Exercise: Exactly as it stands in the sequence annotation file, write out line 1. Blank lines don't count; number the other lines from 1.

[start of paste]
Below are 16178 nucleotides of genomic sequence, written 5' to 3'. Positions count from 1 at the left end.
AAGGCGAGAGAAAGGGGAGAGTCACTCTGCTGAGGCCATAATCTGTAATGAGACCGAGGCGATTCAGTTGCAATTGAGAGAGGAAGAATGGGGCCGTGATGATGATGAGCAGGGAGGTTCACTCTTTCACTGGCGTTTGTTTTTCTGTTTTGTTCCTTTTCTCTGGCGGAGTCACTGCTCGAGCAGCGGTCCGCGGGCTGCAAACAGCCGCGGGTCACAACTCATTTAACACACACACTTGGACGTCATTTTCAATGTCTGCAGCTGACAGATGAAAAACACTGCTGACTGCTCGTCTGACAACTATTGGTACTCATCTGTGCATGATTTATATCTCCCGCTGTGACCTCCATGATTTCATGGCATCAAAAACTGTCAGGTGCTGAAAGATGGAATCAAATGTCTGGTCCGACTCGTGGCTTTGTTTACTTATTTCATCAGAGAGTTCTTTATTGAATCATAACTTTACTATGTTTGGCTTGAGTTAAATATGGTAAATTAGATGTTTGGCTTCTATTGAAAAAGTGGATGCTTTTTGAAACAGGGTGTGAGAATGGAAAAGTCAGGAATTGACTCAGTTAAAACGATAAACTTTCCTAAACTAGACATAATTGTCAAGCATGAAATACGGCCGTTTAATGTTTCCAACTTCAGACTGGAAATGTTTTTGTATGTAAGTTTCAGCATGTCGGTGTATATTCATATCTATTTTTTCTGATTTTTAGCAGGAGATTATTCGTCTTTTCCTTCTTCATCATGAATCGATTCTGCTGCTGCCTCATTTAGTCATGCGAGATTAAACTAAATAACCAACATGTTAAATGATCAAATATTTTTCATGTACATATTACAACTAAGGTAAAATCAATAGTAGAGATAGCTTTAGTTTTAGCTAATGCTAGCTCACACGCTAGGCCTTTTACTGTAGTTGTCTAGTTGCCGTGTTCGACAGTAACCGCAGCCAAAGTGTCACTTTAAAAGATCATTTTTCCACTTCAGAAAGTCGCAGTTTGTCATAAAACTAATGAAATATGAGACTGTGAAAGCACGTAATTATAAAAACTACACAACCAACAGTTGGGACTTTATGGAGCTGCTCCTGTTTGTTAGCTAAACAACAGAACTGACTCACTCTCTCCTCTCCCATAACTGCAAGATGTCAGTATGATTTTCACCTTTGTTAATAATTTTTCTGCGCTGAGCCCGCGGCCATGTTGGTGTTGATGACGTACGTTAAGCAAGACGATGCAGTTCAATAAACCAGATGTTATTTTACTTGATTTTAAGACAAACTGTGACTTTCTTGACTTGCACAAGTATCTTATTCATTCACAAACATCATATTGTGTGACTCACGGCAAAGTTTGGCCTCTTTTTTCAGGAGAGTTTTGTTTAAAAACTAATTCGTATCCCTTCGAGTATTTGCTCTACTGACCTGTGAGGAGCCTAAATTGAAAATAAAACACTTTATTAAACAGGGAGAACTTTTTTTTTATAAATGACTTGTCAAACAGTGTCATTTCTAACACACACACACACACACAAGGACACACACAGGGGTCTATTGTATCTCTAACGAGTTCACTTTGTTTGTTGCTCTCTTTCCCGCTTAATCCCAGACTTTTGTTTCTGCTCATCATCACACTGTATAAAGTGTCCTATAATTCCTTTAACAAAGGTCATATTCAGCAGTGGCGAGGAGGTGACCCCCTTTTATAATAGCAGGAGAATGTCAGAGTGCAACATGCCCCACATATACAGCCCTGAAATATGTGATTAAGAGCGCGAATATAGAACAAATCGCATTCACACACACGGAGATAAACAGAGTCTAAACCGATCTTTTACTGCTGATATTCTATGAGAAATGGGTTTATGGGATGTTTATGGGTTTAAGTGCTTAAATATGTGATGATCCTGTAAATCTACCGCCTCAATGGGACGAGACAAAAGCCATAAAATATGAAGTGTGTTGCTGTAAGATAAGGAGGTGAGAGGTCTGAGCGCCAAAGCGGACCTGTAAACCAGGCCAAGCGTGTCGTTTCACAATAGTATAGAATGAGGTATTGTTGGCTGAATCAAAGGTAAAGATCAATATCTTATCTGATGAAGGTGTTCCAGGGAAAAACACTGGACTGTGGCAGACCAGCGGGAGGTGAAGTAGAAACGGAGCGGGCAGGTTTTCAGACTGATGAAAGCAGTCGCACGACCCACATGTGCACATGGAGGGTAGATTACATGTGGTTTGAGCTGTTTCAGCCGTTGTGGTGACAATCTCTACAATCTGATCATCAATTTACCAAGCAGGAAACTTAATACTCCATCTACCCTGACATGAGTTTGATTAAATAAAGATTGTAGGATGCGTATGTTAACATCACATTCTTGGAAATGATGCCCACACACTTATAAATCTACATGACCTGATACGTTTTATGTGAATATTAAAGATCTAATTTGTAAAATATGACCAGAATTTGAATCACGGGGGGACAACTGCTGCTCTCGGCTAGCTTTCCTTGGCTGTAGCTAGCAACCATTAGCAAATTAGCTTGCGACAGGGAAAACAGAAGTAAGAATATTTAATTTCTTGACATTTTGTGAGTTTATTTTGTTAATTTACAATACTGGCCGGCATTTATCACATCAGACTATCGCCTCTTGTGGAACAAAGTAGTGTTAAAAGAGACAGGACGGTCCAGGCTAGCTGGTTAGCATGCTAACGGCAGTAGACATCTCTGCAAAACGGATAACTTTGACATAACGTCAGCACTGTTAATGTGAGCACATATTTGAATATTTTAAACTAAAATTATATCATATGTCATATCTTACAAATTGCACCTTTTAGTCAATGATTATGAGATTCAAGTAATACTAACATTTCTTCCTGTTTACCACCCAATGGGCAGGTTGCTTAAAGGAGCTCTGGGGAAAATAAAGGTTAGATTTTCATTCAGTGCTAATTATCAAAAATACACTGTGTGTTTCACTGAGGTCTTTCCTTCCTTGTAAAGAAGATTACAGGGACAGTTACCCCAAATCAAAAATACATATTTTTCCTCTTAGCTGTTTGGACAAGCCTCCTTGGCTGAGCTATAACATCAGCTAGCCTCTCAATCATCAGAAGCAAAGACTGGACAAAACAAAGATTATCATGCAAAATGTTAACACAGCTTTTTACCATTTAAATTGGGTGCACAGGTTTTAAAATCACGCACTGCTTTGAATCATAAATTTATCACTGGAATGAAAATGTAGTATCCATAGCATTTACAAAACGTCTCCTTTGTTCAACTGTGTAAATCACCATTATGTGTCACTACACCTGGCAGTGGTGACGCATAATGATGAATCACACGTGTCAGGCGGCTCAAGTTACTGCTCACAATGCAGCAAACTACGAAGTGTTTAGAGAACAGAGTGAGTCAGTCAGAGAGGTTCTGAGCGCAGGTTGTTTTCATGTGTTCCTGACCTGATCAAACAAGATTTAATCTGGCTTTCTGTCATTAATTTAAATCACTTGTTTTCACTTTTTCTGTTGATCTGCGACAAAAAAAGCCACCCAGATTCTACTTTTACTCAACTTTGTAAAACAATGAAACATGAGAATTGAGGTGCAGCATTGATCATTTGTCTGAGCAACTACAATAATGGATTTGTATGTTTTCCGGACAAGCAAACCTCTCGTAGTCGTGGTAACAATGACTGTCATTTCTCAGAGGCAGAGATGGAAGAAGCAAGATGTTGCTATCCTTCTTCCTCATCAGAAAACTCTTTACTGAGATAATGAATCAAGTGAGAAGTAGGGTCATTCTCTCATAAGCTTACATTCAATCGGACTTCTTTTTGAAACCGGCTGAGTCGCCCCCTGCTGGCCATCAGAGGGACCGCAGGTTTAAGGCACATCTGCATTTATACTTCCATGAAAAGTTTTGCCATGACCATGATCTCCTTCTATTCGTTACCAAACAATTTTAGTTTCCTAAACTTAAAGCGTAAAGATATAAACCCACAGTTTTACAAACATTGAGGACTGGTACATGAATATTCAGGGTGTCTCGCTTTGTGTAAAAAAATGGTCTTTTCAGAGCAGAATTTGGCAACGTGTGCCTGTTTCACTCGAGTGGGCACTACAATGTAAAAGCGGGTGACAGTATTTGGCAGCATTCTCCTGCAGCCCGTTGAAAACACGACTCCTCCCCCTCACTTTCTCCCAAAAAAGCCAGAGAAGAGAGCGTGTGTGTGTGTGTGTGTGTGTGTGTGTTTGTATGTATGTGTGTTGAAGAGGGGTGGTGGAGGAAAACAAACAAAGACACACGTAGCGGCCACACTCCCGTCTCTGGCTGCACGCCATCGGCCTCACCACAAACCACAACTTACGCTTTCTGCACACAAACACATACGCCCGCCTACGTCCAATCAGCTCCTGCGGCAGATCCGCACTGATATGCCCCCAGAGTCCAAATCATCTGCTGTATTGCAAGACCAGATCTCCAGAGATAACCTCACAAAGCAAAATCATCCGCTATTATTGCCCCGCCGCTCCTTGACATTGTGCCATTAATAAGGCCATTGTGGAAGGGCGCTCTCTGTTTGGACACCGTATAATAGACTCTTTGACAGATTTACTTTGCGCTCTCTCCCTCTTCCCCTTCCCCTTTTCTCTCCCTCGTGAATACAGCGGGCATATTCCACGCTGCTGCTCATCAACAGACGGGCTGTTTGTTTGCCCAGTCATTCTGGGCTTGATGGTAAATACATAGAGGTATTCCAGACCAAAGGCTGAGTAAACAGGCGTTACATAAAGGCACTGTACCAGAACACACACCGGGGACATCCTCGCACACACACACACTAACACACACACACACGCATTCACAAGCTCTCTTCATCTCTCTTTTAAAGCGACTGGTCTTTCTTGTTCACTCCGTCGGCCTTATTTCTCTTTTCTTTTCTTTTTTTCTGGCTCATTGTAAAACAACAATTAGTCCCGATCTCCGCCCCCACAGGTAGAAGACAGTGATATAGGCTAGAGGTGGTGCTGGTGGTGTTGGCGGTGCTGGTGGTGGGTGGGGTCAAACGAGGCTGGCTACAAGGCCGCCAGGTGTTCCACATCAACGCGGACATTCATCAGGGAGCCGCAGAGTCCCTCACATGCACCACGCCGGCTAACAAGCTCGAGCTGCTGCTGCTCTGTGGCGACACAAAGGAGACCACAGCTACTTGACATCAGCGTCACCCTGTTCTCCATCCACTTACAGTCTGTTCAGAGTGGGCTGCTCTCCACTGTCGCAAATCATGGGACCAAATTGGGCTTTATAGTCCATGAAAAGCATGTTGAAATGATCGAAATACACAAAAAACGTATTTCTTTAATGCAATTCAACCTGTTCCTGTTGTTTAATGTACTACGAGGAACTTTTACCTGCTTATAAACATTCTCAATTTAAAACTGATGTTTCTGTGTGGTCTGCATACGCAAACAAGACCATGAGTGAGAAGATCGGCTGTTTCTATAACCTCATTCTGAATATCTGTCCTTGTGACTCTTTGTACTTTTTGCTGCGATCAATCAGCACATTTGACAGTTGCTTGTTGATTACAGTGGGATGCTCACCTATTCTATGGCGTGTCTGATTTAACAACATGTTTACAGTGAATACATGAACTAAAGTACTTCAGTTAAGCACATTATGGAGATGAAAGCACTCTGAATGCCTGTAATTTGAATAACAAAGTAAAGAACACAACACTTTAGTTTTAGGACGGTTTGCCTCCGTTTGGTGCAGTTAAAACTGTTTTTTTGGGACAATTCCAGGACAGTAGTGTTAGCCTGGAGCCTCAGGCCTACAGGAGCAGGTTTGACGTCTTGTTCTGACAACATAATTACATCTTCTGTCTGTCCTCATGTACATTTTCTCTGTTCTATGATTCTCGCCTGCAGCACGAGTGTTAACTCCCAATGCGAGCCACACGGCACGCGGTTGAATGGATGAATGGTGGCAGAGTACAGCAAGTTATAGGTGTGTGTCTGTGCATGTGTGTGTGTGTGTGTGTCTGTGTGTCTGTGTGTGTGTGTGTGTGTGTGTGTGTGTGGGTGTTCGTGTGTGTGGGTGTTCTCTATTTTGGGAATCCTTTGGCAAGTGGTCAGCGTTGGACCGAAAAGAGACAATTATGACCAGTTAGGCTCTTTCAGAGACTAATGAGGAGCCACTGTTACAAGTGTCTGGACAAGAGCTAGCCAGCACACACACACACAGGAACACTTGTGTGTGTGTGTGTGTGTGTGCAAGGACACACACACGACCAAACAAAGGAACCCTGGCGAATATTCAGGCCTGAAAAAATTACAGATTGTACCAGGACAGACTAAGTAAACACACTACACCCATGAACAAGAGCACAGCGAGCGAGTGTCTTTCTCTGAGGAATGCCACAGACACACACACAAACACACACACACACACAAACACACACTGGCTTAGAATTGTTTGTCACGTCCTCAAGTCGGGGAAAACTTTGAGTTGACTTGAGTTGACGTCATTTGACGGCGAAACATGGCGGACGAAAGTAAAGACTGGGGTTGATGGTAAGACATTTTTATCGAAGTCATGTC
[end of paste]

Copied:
Below are 16178 nucleotides of genomic sequence, written 5' to 3'. Positions count from 1 at the left end.